Karl Becker. Picture credit: ABC News
Karl Becker, the last questioner at last night’s debate, reminded us (I hope) that what we are missing in today’s world, not only in our politics is empathy. If you did not see the debate, he is the one who asked Clinton and Trump to state just one thing they liked about each other. There was no empathy on that debate stage, maybe the occasional stab at…
Karl Becker, the last questioner at last night’s debate, reminded us (I hope) that what we are missing in today’s world, not only in our politics is empathy. If you did not see the debate, he is the one who asked Clinton and Trump to state just one thing they liked about each other.
When I came back from Ireland, I felt lost and ashamed. How could we treat each other like this? Treat our living environment like a trash heap? Like others, I have become a bit callous because it is so hard to live opened up emotionally when I see and experience our world where “me, me, me, mine, and I” is all we promote. A daily experience where we tell each other what to do (because our way is right and your way is wrong), and we do not respect each others autonomy or cultural differences, and where we have NO respect for our environment. I have such anxiety that I simply want to move out to the country where I do not have to be inflicted with the continuous lack of common kindness, courtesy, the lack of empathy we encourage in our world.
I saw this lovely short article on LinkedIn today by Sarah Nadava about Sheryl Sandberg, Chief Operating Officer of Facebook. Navigating the world of single motherhood, Sandberg had some important realizations:
“But, to be fair- people are only generally good at understanding the world that they know and live in. They fight for the problems that they can see. And sometimes, people need to go through a struggle in order to really get it” (Sandberg as cited by Nadava).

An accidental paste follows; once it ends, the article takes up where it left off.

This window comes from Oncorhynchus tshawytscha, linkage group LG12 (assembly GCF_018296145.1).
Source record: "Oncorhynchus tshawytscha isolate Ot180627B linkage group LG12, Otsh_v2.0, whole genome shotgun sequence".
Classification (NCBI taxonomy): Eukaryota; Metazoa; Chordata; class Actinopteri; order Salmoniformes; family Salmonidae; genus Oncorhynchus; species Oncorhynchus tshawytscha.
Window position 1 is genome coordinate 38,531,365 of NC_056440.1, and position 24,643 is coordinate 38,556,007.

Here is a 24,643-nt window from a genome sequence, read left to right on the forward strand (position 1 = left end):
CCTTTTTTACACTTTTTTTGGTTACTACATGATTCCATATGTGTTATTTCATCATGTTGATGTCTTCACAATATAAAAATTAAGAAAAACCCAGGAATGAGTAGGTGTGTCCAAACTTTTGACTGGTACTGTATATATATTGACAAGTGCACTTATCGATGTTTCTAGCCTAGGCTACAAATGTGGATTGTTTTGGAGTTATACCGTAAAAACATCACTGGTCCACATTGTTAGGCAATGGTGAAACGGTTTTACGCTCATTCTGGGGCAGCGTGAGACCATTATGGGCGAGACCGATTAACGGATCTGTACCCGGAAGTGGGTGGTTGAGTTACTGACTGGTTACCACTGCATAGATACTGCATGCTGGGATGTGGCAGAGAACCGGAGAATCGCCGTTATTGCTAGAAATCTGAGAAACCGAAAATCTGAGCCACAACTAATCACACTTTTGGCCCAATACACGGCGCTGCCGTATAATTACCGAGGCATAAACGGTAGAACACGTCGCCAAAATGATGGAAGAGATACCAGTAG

As Nadav points out, for Sandberg, she could not empathize with the plight of single mothers and single motherhood and tell she was in the thick of it.
But for me, the takeaway is not necessarily about single motherhood, which is important, but about empathy. Our society is lacking a propensity toward empathy, and the fact that we can only recognize an issue when we are in the middle of it symbolizes a larger problem.
I see this missing empathy gene a great deal not only when I teach ethics (oh why can’t we teach ethics and philosophy in “K – 12” grades ??), but also when I am working with digital media marketing. The key for many of us in the business is to find a way to get our audiences to empathize with our point of view. We are seeking identification, as Kenneth Burke so brilliantly argued. As digital marketers, social media strategists, and content creators, we are not only looking to persuade people to buy this, or to join this gym but empathize with our point of view, to identify with what we have to offer. This identification requires the nurturing of empathy.
So this question is this: how can we better encourage and reintroduce empathy into the populace?